SDPA Fall | Live Blog | Surgical Complications and Management
Dr. Lisa Chipps, MD highlighted common surgical complications and ways to manage these at the SDPA 14th Annual Fall Dermatology Conference. She stressed that smokers by far have the most problematic surgical complications, and urged that ALL health care providers discuss this subject with the patients for improvement healing post-surgically as well as for the overall improvement of the patient’s health.
Dr. Chipps uses the “HIS SAD” acronym (hematoma, infection, spitting suture, scars, allergic contact dermatitis, dehiscence) when identifying surgical complications. Increasing pain 1-2 days after surgery could indicate the patient has a hematoma. Whenever a hematoma is identified, that patient is at an increased risk for infection and wound dehiscence.
Dr. Chipps states factors that may increase a patient’s risk for infection can include immunocompromised states, poor hygiene and a history of wound infections. Reinforcing proper wound care is essential and use of a visiting nurse for older or immobile patients may be helpful.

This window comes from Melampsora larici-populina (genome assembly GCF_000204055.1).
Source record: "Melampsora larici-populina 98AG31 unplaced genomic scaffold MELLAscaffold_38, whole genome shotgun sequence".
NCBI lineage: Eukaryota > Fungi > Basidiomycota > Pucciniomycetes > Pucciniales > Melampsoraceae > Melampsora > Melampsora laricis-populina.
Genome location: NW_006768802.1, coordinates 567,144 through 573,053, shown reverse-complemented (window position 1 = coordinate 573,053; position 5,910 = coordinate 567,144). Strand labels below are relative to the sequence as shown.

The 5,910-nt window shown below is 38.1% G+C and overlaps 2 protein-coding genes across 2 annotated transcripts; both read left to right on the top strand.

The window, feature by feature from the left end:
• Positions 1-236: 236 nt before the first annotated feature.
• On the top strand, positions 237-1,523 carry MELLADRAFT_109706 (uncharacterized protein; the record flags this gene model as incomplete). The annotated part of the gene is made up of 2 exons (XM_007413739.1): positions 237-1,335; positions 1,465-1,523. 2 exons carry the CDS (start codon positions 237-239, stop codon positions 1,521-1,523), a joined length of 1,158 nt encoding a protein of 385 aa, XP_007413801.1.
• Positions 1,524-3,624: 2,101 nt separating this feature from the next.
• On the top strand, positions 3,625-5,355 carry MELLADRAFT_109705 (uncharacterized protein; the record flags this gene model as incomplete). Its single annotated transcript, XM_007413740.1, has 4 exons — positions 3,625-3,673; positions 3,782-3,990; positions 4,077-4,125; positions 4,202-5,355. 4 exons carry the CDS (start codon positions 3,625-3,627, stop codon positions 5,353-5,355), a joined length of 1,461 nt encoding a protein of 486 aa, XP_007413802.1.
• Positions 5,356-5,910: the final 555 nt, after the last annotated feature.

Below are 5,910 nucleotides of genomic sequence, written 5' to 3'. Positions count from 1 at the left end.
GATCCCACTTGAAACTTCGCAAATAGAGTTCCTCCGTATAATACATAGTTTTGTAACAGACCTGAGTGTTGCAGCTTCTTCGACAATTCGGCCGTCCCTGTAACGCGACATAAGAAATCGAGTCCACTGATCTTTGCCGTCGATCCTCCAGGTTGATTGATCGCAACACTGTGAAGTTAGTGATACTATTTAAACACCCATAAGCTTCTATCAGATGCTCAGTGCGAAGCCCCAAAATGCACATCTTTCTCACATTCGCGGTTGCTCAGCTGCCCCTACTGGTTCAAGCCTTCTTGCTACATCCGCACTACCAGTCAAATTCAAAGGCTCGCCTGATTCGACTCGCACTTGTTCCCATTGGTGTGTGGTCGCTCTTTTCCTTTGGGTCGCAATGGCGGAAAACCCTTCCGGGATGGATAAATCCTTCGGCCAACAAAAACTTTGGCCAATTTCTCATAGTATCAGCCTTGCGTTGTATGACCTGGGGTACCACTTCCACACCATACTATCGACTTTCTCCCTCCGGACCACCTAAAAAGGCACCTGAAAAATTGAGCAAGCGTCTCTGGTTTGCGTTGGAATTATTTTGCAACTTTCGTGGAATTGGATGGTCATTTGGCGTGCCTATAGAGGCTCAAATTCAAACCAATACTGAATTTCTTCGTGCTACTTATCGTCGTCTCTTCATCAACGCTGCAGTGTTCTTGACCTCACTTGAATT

Spitting sutures are most common weeks to months following a surgery and result from the placement of too much suture (throwing too many knots or leaving the tails too long).
Dr. Chipps shared many tips to help decrease the likelihood of causing scars including “do not overtighten epidermal sutures”. In the end, it is important to keep in mind that when helping patients with their scars, that it is a “process”. She affirmed that all ablative lasers will help improve surgical scars.
Presentation of allergic contact dermatitis typically occurs 7 days post-surgery and is most often to adhesive or topical antibiotics.
Lastly, Dr. Chipps stated if you have a greater than 1-2% rate of wound dehiscence in your practice, you should consider your surgical technique as a possible cause.
Byline: Sarah Patton, PA-C, MSHS
Posted: November 2, 2016